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Awesome eLearning Templates and eLearning Custom Development

8 Steps for an Awesome eLearning Storyboard

eLearning Storyboard

Here is an eLearning infographic for Instructional Designers that uses eight steps for an Awesome eLearning Storyboard. With these eight steps and along with the Free Instructional Design Storyboard template, you will have a the tools you need for awesome eLearning Storyboards.

 

How to Make an Awesome eLearning Storyboard

 

1. Know the Course Goal

Ask yourself and the client… Why are we creating this course and what is the outcome we want?

2. Gather Content

Work with your client, your SMEs, and do your homework:

•Analyze Needs •Identify required knowledge •Identify constraints

3. Define Learning Objectives

Define your learning objectives. Your learning objectives will guide your development process.

4. Create Assessment Criteria

Each learning objective needs to align with the levels of Blooms Taxonomy. This will help you create your knowledge checks or scenarios to assess your learners.

5. Use a Storyboard Template

Organize your content into chunks in a way that works for you. Consider using an eLearning storyboard template. Preferably one that is free. Try out the FREE Instructional Design Storyboard template I made that will make your eLearning Storyboard awesome.

6. Pick a Design Model/Method

To deliver effective eLearning content for your audience to easily apply, consider using these popular design theories:

ADDIE  •Knirk and Gustafson  •SAM  •The Action Mapping Process  •Gagne’s 9 Principles

7. Choose Design Elements

Compile the design elements that will best achieve your learning objectives:

•Images •Videos •Interactions •Quizzes

8. Select an Authoring Tool

Choose a tool that will best support your design elements:

•Articulate Storyline •Articulate Studio ‘13 •Lectora •Adobe Captivate •Moodle •Claro •Udutu

info_storyboard_p_big

 

8 Comments

  1. Well done. Short and sweet.
    Thx

  2. Another ISD model to consider is Tripp & Bichelmeyer’s Rapid prototyping (http://studio.coe.uga.edu/seminars/rpmodel.html). I think it more accurately represents the overlapping phases, or processes, designers encounter rather than the linear phases depicted in other models.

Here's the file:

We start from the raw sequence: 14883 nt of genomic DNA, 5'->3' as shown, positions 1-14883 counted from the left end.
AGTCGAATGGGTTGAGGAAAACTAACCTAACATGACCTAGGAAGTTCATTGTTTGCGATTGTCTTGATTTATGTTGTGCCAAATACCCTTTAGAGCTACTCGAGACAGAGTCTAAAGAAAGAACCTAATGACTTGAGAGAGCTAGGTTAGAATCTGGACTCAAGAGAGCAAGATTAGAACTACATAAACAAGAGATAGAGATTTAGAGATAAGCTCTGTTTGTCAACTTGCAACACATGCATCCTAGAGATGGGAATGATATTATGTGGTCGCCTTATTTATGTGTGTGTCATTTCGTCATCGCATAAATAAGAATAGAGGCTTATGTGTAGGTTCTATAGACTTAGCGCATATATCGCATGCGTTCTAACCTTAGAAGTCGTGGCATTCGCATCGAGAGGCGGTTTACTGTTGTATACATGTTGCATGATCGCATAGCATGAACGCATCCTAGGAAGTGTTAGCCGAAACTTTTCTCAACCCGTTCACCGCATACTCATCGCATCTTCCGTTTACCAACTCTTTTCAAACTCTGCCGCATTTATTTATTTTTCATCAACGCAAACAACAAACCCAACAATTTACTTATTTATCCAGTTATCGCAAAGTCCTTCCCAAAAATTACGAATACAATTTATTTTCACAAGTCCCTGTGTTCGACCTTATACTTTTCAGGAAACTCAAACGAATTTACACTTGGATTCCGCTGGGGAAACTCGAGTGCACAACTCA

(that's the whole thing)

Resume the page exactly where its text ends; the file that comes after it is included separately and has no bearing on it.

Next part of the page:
Wouldn’t, Gagne’s Events refer more to events, or “instructional strategies,” within a lesson or module instead of an ISD Model?

  3. Thanks for the comment Curtis. There are so many ISD models to choose from, I know that we all have our favorites. I think that Tripp and Bichelmeyer’s model may be closer to how a lot of us design. I wanted to include Gange’s 9 Events to present it as something that we should all consider when creating our courses. Thanks again for the comment and keep the thoughts coming!

  4. Thanks Landon, and have a Happy New Year!

  5. Personally, I’d do it just a bit differently.

    Since most of what I design is in the business world, I would start with defining the business outcomes and setting assessment criteria as step 1a and 1b. So, for me, step one would be “Identify the delta.”

    I would consult with my client and ask, “what needs to change?” This is usually in terms of what needs to improve, start happening, stop happening, or happen more efficiently. The second component to my initial question is, “What does success look like?” And this is answered in terms of %change or business capture.

    Once I know what success looks like and how it is going to be measured, the next question is “What needs to happen in order to achieve this outcome?” This identifies the performance objectives in the broadest possible sense. Rarely does what need to change turn out to be “Answer a 25 question multiple choice test with 80% accuracy or better.” If success looks like “Staff will complete TPS sheets completely and accurately at least 80% of the time,” then a test is, at best, a formative evaluation and not a summative one. The REAL assessment comes in the workplace where we observe staff over a defined period of time and log their performance.

    At this point I would gather the content, but the design strategy, elements and authoring tool are going to be based on the business constraints surrounding training delivery. Will I be ALLOWED to schedule a class? Does the organization have an infrastructure that will support delivery of eLearning using the preferred authoring tool. For that matter, does the organization have access to the authoring tool I need to use?

    And then there is the question of performance support and post-training follow up for an effectiveness check. Granted, that isn’t part of the storyboarding process, but it is something us old timers worry about.

  6. Really good point Rick. I think you are spot on with this. I like how you identify the needs with your good questions. Definitely, this is something that can be used in the storyboard process. Thanks for your comment.

  7. Is the poster image above available for print? I’d love to hang this in my area for my team to see and use!

    Thanks!

  8. Just emailed you the image. Thanks Ryan.

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